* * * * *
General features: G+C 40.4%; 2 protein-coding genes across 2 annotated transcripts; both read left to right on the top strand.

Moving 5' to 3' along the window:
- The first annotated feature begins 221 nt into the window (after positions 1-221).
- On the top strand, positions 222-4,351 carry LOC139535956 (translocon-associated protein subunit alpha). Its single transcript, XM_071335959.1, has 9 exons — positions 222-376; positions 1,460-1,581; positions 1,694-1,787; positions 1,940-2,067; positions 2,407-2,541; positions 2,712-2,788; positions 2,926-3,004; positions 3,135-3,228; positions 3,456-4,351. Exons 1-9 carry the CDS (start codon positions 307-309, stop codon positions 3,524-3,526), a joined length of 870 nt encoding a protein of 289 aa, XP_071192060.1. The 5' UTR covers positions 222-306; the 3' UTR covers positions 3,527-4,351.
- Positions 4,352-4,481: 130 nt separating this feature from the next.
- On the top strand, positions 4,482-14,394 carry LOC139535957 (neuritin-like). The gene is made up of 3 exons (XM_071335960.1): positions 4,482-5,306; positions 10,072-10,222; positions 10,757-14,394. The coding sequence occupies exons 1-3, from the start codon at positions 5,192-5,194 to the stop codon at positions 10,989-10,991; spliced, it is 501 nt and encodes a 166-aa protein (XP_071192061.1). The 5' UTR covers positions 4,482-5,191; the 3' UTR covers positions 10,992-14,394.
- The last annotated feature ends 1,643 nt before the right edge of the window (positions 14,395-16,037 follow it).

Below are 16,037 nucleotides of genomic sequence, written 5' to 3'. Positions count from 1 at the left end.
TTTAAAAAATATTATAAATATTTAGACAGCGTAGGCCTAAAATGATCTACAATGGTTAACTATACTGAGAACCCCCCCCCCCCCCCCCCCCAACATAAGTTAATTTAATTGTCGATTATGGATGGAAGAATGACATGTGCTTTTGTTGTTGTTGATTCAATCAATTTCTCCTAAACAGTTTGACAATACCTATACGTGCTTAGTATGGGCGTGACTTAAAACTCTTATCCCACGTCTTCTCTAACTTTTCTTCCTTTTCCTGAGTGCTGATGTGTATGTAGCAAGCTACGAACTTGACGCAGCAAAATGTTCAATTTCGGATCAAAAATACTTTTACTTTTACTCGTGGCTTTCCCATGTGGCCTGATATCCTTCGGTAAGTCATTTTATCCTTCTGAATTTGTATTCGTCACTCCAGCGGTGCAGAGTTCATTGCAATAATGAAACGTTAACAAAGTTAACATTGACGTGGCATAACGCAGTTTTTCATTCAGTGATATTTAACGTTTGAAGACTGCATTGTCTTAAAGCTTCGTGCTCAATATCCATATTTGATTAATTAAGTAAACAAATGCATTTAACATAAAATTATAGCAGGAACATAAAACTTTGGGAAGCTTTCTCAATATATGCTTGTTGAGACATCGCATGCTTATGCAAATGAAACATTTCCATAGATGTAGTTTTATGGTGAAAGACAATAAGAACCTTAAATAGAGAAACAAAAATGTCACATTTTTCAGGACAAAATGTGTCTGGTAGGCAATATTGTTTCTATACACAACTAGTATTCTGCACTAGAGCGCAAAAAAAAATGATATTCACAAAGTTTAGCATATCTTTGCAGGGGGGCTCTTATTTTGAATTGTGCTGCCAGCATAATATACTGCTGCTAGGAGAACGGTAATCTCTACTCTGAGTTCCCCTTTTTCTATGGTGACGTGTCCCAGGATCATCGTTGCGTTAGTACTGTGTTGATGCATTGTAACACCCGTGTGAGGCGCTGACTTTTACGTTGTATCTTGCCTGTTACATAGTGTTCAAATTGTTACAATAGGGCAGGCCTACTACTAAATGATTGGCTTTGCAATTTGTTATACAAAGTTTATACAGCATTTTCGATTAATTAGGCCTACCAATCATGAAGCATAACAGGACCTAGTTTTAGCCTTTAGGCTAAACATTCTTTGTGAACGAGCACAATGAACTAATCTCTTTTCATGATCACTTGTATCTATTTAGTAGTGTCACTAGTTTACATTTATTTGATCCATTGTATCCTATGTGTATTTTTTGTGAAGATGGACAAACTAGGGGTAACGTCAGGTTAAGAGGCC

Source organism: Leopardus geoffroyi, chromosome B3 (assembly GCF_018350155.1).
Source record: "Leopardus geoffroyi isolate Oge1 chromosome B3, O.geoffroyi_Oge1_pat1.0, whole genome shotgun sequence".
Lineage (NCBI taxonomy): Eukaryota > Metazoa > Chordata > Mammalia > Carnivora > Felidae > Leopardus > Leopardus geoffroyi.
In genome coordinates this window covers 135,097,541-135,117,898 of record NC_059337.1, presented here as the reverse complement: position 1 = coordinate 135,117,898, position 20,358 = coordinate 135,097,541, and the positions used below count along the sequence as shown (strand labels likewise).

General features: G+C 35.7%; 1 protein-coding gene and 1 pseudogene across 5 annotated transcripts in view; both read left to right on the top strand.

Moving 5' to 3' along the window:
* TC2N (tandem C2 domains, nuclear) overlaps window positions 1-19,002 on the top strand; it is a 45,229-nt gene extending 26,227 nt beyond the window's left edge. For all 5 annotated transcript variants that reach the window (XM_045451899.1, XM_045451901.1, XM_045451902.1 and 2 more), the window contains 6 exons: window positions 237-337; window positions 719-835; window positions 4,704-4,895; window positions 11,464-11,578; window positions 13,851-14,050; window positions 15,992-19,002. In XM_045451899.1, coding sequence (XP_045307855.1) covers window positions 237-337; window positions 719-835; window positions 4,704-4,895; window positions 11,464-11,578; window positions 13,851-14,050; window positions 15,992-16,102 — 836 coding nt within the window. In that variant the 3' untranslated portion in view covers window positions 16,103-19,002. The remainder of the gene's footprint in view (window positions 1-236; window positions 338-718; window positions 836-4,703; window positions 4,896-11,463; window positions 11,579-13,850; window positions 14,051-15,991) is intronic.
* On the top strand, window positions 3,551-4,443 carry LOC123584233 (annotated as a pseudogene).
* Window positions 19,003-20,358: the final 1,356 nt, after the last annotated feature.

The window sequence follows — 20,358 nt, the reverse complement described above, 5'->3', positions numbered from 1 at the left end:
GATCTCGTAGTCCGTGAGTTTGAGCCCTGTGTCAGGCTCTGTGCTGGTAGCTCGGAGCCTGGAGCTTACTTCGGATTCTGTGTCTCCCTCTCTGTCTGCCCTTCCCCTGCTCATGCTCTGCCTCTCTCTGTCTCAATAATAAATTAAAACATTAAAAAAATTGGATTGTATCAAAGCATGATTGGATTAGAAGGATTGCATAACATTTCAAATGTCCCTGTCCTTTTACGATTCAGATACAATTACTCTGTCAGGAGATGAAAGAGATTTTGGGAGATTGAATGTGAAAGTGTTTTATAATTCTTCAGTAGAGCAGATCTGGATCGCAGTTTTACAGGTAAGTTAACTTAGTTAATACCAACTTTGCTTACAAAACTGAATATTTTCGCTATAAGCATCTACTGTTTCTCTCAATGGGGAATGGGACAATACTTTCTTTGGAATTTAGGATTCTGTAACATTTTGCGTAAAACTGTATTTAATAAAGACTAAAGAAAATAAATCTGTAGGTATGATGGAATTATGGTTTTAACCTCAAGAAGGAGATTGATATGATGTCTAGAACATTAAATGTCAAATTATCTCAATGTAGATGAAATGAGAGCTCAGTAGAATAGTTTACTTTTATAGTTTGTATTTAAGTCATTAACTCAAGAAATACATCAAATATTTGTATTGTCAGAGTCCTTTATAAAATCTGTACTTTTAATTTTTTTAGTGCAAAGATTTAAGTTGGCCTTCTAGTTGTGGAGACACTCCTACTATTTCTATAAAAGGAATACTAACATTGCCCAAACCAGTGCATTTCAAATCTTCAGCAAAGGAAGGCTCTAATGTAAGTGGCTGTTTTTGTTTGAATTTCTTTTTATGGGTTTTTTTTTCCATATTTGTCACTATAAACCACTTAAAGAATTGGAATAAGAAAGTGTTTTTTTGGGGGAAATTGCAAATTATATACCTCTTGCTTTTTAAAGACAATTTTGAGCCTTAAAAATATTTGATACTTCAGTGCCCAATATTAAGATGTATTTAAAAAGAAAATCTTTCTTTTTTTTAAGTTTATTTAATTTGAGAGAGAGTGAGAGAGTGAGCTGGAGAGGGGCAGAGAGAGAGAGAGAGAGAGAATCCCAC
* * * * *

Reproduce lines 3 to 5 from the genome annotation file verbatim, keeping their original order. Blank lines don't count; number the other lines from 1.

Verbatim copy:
- The first annotated feature begins 221 nt into the window (after positions 1-221).
- On the top strand, positions 222-4,351 carry LOC139535956 (translocon-associated protein subunit alpha). Its single transcript, XM_071335959.1, has 9 exons — positions 222-376; positions 1,460-1,581; positions 1,694-1,787; positions 1,940-2,067; positions 2,407-2,541; positions 2,712-2,788; positions 2,926-3,004; positions 3,135-3,228; positions 3,456-4,351. Exons 1-9 carry the CDS (start codon positions 307-309, stop codon positions 3,524-3,526), a joined length of 870 nt encoding a protein of 289 aa, XP_071192060.1. The 5' UTR covers positions 222-306; the 3' UTR covers positions 3,527-4,351.
- Positions 4,352-4,481: 130 nt separating this feature from the next.